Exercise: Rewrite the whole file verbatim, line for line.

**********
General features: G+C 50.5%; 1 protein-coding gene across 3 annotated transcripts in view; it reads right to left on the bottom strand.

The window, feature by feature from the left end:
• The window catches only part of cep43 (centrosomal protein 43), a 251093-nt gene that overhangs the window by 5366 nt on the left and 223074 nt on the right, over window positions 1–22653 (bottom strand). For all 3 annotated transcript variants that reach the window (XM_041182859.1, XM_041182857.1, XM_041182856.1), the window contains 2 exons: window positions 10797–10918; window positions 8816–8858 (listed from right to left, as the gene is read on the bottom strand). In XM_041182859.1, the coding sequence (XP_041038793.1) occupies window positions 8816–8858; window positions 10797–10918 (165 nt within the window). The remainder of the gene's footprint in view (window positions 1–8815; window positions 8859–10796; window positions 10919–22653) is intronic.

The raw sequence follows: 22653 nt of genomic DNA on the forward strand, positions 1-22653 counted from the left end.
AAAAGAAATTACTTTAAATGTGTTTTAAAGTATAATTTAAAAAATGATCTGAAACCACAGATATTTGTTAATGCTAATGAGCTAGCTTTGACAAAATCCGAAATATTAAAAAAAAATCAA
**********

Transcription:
General features: G+C 50.5%; 1 protein-coding gene across 3 annotated transcripts in view; it reads right to left on the bottom strand.

The window, feature by feature from the left end:
• The window catches only part of cep43 (centrosomal protein 43), a 251093-nt gene that overhangs the window by 5366 nt on the left and 223074 nt on the right, over window positions 1–22653 (bottom strand). For all 3 annotated transcript variants that reach the window (XM_041182859.1, XM_041182857.1, XM_041182856.1), the window contains 2 exons: window positions 10797–10918; window positions 8816–8858 (listed from right to left, as the gene is read on the bottom strand). In XM_041182859.1, the coding sequence (XP_041038793.1) occupies window positions 8816–8858; window positions 10797–10918 (165 nt within the window). The remainder of the gene's footprint in view (window positions 1–8815; window positions 8859–10796; window positions 10919–22653) is intronic.

The raw sequence follows: 22653 nt of genomic DNA on the forward strand, positions 1-22653 counted from the left end.
AAAAGAAATTACTTTAAATGTGTTTTAAAGTATAATTTAAAAAATGATCTGAAACCACAGATATTTGTTAATGCTAATGAGCTAGCTTTGACAAAATCCGAAATATTAAAAAAAAATCAA